FIGS. 8A and 8B shows an example where a composite wiring substrate is produced by laminating a plurality of wiring boards. After a resin 16 as a binding material is applied to one wiring substrate 1-1 as shown in FIG. 8A, another wiring substrate 1-2 is laminated in the same way as explained above with reference to FIGS. 5A to 5F. After completion of a series of production steps, a wiring board having further a wiring substrate 1-3 can be obtained as shown in FIG. 8B.

Finally, it should be noted that the construction of the semiconductor device described above covers only limited embodiments of the present invention, and various changes and improvements can of course be made to the present invention within its scope.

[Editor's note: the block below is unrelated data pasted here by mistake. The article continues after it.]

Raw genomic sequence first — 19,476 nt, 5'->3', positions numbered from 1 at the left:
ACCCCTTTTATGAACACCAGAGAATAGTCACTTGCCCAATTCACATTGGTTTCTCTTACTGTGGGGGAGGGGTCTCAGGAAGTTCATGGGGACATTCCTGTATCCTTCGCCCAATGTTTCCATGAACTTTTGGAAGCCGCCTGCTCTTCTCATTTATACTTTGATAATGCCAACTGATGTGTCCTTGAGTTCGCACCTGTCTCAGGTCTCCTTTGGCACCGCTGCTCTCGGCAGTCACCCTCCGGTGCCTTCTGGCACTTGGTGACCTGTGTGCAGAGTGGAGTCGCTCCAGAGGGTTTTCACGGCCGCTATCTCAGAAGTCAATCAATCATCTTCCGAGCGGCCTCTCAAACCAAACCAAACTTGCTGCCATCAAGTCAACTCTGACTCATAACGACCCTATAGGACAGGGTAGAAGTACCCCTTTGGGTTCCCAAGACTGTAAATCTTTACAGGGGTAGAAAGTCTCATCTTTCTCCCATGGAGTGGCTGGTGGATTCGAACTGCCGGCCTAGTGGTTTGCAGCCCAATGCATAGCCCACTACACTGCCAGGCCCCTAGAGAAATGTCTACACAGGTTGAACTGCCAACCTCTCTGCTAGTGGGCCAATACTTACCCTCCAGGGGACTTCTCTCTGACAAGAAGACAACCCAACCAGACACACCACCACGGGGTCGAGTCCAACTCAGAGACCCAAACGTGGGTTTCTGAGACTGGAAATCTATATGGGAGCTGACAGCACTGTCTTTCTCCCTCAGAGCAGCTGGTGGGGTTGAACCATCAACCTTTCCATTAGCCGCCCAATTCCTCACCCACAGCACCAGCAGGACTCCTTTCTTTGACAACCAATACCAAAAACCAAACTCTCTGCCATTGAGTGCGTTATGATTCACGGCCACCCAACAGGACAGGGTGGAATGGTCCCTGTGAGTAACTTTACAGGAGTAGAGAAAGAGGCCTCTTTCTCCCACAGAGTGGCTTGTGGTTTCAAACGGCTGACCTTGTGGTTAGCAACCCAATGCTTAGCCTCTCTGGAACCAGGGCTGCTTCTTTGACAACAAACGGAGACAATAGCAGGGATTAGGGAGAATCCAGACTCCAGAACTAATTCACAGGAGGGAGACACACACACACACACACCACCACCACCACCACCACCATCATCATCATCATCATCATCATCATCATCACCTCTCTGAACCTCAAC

In summary, as explained above, the present invention employs a system for inserting and fitting the metal bumps into the through-holes of the wiring board. Therefore, the resulting connecting structure is thin and its thickness can be easily controlled. Since the through-holes can serve also as the guiding means during the connection process, connection can be conducted more easily and more rapidly, with a high reliability. Further, since the board itself can serve also as the solder resist, the solder resist layer that has been necessary in the prior art bump connection system can be omitted, and the connection structure and its production can be simplified.

In addition, owing to the remarkable effects described above, the present invention can provide a small and thin semiconductor device.

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Referenced by
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US7319264 *Mar 9, 2006Jan 15, 2008Mitsubishi Denki Kabushiki KaishaSemiconductor device